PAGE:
"I am looking for the truly fine writer whose hope is to find a little sunny place for their work, a place where the sun never sets"
The Author/Agent Relationship: A Fresh Perspective On An Old Question
By Mauro Salvi, Literary Agent
Il Nuovo Tempo Literary Agency, Genova, Italy
As a literary agent based in Italy, I represent published and unpublished writers from throughout the world, and in particular, writers from the USA. I have often thought that misunderstandings between authors and agents stem from the writer's naivtee about the marketplace.
A literary agent can be likened to a missionary who does his job for the love of it. He or she is expected to manage and market a manuscript all the way through the publishing process, without charging any upfront fees or relying on the author's finances. The agent is expected to spend untold hours doing the very best to place the manuscript, all at his or her own expense. And that exactly as it should be.
Yet, the agent is the person most often blamed when a work doesn't sell. Many unsuccessful authors aim their disapointment at the agent. They simply cannot believe any publisher would refuse THEIR writing. Those who do manage to get published, are astonished to see their work can flop in the marketplace. But this happens more often than not.
There would be far fewer disappointments for the writer if they understood what an agent faces, on his trecherous daily mission to sell a writer's work. The current international publishing market is extremely fragmented, and bound to interests which bear little relationship, if any, to the art of fine writing. Today, the literary market is more tangled, unpredictable, contradictory and – last but not least – merciless than it has been at any time in this Century. Sometimes being a brilliant writer isn't enough to break through the steel barriers of a paranoid and disorganized marketplace.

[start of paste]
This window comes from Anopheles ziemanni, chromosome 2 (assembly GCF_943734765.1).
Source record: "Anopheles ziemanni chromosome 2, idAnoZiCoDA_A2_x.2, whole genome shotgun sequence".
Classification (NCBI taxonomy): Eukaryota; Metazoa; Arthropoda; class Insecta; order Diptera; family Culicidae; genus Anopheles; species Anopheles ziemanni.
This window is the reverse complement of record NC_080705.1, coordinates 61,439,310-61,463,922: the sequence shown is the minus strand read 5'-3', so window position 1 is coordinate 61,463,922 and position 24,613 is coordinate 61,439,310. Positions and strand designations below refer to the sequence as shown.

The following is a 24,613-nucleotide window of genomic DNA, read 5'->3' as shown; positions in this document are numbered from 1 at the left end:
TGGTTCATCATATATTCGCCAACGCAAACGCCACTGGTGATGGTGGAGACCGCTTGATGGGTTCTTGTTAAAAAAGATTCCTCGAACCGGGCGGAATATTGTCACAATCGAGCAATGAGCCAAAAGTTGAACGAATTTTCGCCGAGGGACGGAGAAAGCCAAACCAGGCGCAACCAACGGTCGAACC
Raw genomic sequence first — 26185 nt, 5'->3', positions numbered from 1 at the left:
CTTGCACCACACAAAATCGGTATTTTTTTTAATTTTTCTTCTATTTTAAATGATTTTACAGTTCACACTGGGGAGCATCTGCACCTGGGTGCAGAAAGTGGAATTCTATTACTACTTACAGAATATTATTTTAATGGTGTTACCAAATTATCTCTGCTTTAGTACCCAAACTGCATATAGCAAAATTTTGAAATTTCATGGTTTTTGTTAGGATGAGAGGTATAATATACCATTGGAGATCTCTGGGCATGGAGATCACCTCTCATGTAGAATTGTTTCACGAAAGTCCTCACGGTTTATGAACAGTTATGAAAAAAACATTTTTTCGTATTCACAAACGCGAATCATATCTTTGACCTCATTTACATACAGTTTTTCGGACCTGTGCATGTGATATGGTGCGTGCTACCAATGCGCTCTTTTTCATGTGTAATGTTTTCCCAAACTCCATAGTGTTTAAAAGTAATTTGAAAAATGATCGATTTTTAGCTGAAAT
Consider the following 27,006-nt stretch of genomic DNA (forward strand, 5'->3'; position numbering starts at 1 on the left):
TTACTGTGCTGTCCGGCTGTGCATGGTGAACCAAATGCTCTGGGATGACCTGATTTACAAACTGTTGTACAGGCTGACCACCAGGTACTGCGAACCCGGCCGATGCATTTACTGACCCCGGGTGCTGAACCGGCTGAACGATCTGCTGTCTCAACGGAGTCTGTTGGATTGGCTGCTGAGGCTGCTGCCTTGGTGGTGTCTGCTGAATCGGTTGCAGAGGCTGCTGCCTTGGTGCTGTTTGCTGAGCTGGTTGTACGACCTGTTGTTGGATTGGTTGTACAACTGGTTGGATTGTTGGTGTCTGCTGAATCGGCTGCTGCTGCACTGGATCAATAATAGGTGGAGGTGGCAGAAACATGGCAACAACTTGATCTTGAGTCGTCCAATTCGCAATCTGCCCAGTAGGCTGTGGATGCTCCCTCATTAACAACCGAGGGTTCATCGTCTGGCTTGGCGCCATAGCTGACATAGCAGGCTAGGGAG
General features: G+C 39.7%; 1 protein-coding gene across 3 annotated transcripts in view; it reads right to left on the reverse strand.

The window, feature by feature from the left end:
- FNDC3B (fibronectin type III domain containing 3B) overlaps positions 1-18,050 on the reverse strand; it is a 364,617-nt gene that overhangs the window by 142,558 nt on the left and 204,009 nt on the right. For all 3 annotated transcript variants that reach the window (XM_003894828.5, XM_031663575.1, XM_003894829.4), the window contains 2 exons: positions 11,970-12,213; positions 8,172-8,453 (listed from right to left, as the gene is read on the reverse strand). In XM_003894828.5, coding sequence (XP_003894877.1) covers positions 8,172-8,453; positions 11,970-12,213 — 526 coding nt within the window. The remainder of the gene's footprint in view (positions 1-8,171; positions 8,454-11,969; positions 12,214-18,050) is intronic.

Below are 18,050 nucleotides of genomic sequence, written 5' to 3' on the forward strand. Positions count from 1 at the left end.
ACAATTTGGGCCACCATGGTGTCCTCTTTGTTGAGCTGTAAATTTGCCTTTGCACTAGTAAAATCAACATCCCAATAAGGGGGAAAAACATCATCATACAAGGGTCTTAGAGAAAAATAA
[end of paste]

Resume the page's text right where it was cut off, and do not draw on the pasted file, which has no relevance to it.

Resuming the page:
The relevant literary movements have disappeared, along with great ideas and charismatic characters. Yet, there are still those–both agents and authors–who believe in the art.
Authors who remained true to their own ethics have become microcosms–the lonely storytellers whose only aim is to have a manuscript published promptly and at all costs. While poor ideas abound, like crazy splinters of decaying wood, the best writers have been reduced to desperately searching for any deal, no matter how bad, in order to see their pages in print. Their hope is to find a little sunny place where the sun never sets.
I suggest that these good storytellers not settle for the grave little corners of publishing; that they hold fast to their ideas and ideals. I urge them to look for agents who believe there are still sunny places in the world of words. It may take the literary author longer to run the maze of today's publishing trenches, not because of the agent, but because of the marketplace. The hope still remains that one can earn the reward in the end.
Any authentic literary agent should be proud to represent the writer who has human soul, who steeps themselves in the darkness without fear, looking for a new sun. For that's the essence of the art of writing.
When you find an agent who is willing to run the risks with you, realize the angle of the slope you are about to climb together. And be glad you have someone who's willing to help you scale the heights. It CAN be done.
Mauro Salvi is a literary agent who owns Il Nuovo Tempo, a new agency based in Genova, Italy. Writers who have been evaluated and approved for listings on Authorlink! can contact him through Authorlink! Editor Doris Booth, at firstname.lastname@example.org. Please include the reference number of your Authorlink! listing for verification.
Copyright, Authorlink! 1998
Categorised in: Writing Insights
This post was written by Doris Booth